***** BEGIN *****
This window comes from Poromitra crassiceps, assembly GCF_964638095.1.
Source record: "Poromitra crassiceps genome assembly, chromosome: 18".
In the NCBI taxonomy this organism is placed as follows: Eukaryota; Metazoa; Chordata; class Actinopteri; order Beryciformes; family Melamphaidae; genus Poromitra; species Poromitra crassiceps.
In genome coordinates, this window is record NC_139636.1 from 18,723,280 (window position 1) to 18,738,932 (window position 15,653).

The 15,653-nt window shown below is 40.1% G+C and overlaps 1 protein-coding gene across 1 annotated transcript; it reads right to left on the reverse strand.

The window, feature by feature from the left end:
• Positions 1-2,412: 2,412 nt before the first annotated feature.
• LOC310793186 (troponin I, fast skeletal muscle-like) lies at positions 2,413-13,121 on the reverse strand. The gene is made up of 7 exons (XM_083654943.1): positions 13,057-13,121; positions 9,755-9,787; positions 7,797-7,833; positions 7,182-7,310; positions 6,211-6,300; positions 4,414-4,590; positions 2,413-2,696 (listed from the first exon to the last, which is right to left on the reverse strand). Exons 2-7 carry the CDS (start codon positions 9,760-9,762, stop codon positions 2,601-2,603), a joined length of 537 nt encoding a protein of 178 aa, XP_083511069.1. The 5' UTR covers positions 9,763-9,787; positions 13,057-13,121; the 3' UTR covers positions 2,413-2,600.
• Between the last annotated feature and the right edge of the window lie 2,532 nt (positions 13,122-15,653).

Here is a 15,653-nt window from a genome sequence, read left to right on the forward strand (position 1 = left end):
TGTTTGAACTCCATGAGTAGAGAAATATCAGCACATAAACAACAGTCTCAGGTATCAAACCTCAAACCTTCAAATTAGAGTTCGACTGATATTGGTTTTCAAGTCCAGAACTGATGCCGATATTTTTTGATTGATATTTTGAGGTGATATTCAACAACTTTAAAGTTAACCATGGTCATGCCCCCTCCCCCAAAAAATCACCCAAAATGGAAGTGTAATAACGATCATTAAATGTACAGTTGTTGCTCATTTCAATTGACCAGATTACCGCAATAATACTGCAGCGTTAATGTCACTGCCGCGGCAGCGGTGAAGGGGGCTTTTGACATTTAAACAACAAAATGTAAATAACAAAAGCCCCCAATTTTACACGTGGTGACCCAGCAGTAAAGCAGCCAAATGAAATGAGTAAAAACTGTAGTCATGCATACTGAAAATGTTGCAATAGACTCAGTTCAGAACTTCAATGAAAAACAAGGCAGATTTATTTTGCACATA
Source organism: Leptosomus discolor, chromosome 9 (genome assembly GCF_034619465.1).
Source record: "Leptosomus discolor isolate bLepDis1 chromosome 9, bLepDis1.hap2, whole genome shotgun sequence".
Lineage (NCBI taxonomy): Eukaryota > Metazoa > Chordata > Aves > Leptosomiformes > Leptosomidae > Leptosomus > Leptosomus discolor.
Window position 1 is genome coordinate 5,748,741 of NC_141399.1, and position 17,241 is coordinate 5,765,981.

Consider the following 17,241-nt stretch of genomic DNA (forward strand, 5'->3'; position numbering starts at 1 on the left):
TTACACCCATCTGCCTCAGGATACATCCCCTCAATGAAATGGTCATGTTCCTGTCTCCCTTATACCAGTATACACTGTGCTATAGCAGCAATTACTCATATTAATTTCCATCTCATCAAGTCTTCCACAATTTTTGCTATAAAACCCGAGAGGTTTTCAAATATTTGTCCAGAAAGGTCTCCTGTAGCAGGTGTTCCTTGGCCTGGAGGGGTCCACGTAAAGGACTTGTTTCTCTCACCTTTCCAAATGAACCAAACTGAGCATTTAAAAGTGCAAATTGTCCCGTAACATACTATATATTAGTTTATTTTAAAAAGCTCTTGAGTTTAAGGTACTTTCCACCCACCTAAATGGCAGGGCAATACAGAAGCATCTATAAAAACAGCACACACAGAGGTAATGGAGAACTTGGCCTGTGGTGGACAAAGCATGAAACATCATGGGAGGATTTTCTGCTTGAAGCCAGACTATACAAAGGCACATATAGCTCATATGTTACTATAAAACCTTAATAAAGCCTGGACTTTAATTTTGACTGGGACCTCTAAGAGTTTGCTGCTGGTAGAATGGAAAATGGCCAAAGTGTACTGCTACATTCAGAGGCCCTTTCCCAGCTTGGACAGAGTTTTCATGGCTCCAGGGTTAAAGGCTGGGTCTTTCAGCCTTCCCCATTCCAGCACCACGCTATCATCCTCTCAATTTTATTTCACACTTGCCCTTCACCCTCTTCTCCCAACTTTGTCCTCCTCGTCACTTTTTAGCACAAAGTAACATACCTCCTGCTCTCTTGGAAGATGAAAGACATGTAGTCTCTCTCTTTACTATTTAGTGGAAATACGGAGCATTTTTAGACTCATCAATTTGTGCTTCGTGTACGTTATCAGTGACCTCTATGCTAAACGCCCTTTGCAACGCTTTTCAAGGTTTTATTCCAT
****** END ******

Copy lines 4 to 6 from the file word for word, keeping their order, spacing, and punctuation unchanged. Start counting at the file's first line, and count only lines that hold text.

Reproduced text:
In genome coordinates, this window is record NC_139636.1 from 18,723,280 (window position 1) to 18,738,932 (window position 15,653).

The 15,653-nt window shown below is 40.1% G+C and overlaps 1 protein-coding gene across 1 annotated transcript; it reads right to left on the reverse strand.

The window, feature by feature from the left end: